Recognize and focus on what you can control right now
Keep up with our daily routine, self-care, and following CDC guidelines such as hand washing and social distancing. Above all, make sure to take care of your body by eating nutritious meals, getting sufficient sleep and doing some form of physical activity each day. Sleep, proper nutrition, and physical activity can go a long way toward setting you up for the best days possible right now.
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You can use apps like Insight Timer. Many people are also offering free online meditation groups. Keep an eye out for “pop up” meditations on Facebook.
Give yoga a try, whether individually or with your family. There are many YouTube channels that offer Yoga instruction. One of my colleagues highly recommends “Yoga with Adriene” on YouTube.
Get outside and walk --- either alone, or with a family member and/or a pet, while practicing social distancing.
Participate in at-home workouts
Many people on YouTube, Instagram and Facebook offer free workouts. If you belong to a gym, find out if the gym is offering virtual classes which would offer you a chance to work out and to interact with your peers.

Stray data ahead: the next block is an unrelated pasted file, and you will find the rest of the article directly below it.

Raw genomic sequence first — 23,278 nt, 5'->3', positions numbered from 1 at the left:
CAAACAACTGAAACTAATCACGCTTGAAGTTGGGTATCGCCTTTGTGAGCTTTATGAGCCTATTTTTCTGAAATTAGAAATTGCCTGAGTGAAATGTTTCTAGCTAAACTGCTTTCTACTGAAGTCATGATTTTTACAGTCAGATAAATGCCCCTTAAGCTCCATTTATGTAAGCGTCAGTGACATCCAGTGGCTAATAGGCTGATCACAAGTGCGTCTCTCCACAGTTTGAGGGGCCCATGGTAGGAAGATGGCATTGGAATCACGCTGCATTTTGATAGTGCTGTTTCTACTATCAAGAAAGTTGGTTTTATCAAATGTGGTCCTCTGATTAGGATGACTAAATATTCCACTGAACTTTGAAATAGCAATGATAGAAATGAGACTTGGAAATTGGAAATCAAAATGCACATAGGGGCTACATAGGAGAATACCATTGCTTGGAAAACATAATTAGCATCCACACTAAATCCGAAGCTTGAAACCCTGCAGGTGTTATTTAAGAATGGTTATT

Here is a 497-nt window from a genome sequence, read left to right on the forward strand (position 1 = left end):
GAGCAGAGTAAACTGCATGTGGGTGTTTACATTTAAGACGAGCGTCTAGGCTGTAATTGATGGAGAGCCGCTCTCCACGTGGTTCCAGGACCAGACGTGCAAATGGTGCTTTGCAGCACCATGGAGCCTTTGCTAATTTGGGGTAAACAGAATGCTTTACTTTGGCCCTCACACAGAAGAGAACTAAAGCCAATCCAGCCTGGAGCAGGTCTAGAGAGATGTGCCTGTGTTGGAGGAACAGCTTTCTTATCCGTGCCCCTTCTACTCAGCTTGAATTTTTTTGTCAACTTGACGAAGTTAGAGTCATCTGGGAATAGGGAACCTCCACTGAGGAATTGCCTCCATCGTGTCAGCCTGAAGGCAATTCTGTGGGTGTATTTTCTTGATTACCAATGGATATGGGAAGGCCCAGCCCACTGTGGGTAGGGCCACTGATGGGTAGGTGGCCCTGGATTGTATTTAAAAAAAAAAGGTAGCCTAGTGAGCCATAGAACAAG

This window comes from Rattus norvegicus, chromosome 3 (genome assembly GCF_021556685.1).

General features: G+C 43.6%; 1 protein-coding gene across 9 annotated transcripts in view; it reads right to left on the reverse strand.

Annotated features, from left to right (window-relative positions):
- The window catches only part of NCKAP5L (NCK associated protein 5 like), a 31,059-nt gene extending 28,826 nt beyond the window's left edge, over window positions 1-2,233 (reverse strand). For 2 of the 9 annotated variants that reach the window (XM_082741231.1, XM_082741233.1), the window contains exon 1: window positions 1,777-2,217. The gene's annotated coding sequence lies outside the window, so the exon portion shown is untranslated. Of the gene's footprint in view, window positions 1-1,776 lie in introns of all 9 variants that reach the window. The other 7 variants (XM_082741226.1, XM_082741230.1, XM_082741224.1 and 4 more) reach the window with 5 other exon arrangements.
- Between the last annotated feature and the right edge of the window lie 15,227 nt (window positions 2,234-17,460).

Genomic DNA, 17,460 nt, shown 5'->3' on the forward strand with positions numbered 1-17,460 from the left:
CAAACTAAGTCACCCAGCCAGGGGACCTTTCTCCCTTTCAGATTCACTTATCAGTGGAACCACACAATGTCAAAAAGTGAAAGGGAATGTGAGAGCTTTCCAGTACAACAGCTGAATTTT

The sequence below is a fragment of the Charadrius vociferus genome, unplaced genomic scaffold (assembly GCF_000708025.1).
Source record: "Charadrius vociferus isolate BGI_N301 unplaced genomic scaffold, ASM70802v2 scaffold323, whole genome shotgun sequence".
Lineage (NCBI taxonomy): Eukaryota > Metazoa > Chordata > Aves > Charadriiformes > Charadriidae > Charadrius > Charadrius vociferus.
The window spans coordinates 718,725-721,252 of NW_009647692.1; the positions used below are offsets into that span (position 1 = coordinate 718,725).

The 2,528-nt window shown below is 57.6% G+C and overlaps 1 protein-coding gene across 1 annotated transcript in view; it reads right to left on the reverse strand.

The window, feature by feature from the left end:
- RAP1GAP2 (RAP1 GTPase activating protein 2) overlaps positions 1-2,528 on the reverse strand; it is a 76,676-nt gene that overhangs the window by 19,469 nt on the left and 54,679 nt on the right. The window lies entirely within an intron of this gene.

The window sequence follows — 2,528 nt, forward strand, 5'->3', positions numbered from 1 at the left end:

Read a new book
Read, or perhaps listen to a book on Audible. You may even want to start a book group with friends and/or family and then discuss them virtually using platforms like Zoom or Google Hangouts.
Binge watch new shows on Netflix
Netflix is also offering Netflix Share, which allows you and others to watch together virtually.
Connect with friends and family on FaceTime, Zoom, Skype and WhatsApp
Some people find that planning a regularly scheduled virtual ‘date” with family and friends gives them something to look forward to.
Resume old hobbies
Restart one that you stopped having time for, or take up a new hobby or two. There are several people providing free online instruction in things like knitting and crochet on YouTube.
Take on a cleaning or organizing project
Pick one that you have been putting off.